Drs. Zimmerman and Kelley performed an aortofemoral bypass on a 50-year-old male patient who suffered from incapacitating leg pain upon exercise due to advanced aorto-iliac occlusive disease. Despite being recently treated with iliac balloon angioplasty and stenting, the patient developed a recurrence of his leg pain and re-occlusion of his iliac artery. By combining the da Vinci's robotic precision with laparoscopic techniques, the surgeons performed the bypass by laparoscopically dissecting the infrarenal aorta, and by using the da Vinci to perform the end-to-side anastomosis.
"This procedure means a significant step in drastically reducing the trauma, both physical and emotional, associated with the surgical treatment of aorto-iliac occlusive disease", Dr. Zimmerman reported. Typically associated with large surgical incisions which often result in lengthy and uncomfortable patient recovery, the traditional open aorto-iliac bypass procedures generally require a five to seven day hospital stay and a two-to-three month recovery period. The da Vinci-assisted laparoscopic surgery reduces hospital stay to two-to-three days and recovery period to one week.
Although the advantages of minimally invasive surgery extensively have been documented, and the managed-care environment supports procedures which result in shorter hospitalisation and recovery times, laparoscopic procedures for vascular occlusive disease are extremely rare. "Currently only a few centres across the USA and Canada are performing laparoscopic vascular surgery", Dr. Kelley noted. Although the procedure is feasible, effective, and safe, a co-operation between experienced laparoscopists and vascular surgeons is needed to overcome procedural challenges. "As experience increases, these more difficult minimally invasive procedures that previously have been performed only by the most experienced surgeons could become routine with robotic assistance", Dr. Kelley explained.
Aorto-iliac occlusive disease is the arterial narrowing or obstruction which occurs as a result of the athero-sclerotic process that reduces blood flow to the lower limbs during exercise or rest. Studies indicate that up to 5 percent of men, and 2.5 percent of women of age sixty or older have symptoms of intermittent leg pain or claudication. The prevalence is at least threefold higher when sensitive non-invasive tests are used to make the diagnosis of arterial insufficiency in asymptomatic and symptomatic patients.
With a greater percentage of the North American population older than 65, the incidence of lower extremity arterial disease has progressively increased over the past few decades. Because patients with either symptomatic or asymptomatic lower extremity arterial disease have widespread arterial disease, they have a significantly increased risk of myocardial infarction, stroke, and cardiovascular death.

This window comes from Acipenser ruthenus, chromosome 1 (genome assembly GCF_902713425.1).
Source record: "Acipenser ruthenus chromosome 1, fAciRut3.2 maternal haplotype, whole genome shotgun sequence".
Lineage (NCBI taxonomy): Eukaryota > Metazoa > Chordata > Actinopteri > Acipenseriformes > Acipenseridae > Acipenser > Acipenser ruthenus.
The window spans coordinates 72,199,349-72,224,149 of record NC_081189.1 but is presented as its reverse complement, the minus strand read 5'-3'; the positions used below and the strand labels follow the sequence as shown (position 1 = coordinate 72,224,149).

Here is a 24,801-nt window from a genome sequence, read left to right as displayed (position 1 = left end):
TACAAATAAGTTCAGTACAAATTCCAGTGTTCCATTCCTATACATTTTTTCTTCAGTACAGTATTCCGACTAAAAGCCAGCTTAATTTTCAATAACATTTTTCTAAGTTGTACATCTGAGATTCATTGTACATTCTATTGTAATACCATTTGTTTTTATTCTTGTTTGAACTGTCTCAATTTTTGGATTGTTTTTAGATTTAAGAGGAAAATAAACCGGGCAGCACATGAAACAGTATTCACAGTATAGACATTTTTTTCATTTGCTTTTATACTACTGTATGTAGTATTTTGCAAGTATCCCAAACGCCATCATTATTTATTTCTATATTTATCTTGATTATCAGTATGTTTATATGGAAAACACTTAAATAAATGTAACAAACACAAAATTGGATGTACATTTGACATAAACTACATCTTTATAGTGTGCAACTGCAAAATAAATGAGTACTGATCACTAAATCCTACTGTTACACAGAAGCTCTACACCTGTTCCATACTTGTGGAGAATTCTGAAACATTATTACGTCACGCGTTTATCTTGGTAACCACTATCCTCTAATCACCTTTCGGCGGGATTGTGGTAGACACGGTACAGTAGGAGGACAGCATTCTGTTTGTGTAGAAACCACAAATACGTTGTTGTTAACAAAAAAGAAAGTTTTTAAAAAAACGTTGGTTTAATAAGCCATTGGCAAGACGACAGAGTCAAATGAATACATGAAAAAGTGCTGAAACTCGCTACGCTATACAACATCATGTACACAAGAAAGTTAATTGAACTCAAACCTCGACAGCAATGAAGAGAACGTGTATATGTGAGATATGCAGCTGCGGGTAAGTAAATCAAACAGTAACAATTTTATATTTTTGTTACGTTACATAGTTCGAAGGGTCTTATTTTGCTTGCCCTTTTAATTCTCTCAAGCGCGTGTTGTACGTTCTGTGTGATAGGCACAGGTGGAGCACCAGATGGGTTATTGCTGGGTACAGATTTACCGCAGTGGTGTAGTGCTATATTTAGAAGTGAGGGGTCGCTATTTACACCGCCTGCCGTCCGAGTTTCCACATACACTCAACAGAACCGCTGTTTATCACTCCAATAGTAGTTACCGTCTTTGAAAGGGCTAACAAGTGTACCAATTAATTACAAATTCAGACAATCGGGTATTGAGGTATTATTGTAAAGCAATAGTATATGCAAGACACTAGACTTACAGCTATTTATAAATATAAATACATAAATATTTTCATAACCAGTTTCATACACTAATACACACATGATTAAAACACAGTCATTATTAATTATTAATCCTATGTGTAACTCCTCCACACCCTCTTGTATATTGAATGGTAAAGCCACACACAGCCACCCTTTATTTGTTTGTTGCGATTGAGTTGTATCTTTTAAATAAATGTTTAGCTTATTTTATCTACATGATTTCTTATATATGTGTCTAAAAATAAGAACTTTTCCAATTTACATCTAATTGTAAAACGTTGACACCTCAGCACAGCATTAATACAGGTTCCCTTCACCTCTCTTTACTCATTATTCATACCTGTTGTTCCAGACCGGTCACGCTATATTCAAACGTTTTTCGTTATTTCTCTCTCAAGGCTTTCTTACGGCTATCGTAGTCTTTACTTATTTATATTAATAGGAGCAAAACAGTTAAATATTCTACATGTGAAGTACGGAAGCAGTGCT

Surgical treatment is indicated to relieve symptoms of limb-threatening ischemia, including ischemic pain at rest, ischemic ulcers, gangrene, and debilitating ambulatory leg pain due to arterial insufficiency. There is much concern by physicians regarding the advisability of open re-vascularisation surgery, especially because patients undergoing these major procedures often require multiple transfusions, prolonged hospitalisation, and intensive care. "This is precisely why minimally invasive surgery is such an important direction for this patient population", Dr. Zimmerman said. "The da Vinci facilitates the delicate surgical tasks associated with these procedures, while the laparoscopic approach significantly reduces patient pain, blood loss, and recovery time."
The da Vinci Surgical System consists of a surgeon's viewing and control console having an integrated, high-performance 3D vision system, a patient-side cart consisting of three robotic arms which position and precisely manoeuvre endoscopic instruments and an endoscope, and a variety of articulating EndoWrist instruments. By integrating computer-enhanced technology with surgeons' technical skills, the system enables surgeons to perform surgery in a manner never before experienced. The da Vinci Surgical System seamlessly and directly translates the surgeon's natural hand, wrist, and finger movements on the instrument controls at the surgeon's console outside the patient's body into the corresponding micro-movements of the instrument tips positioned inside the body through small puncture incisions, or ports.
In July 2000, Dr. Kelley performed the first abdominal operation with the da Vinci Surgical System in the United States. Dr. Craig Owens assisted Dr. Kelley in the laparoscopic gallbladder operation. For more information on robotically enhanced surgery at the Henrico Doctors' Hospital, you can read the VMW April 2001 article Thoroscopic surgery robots now FDA-approved for use in United States hospitals.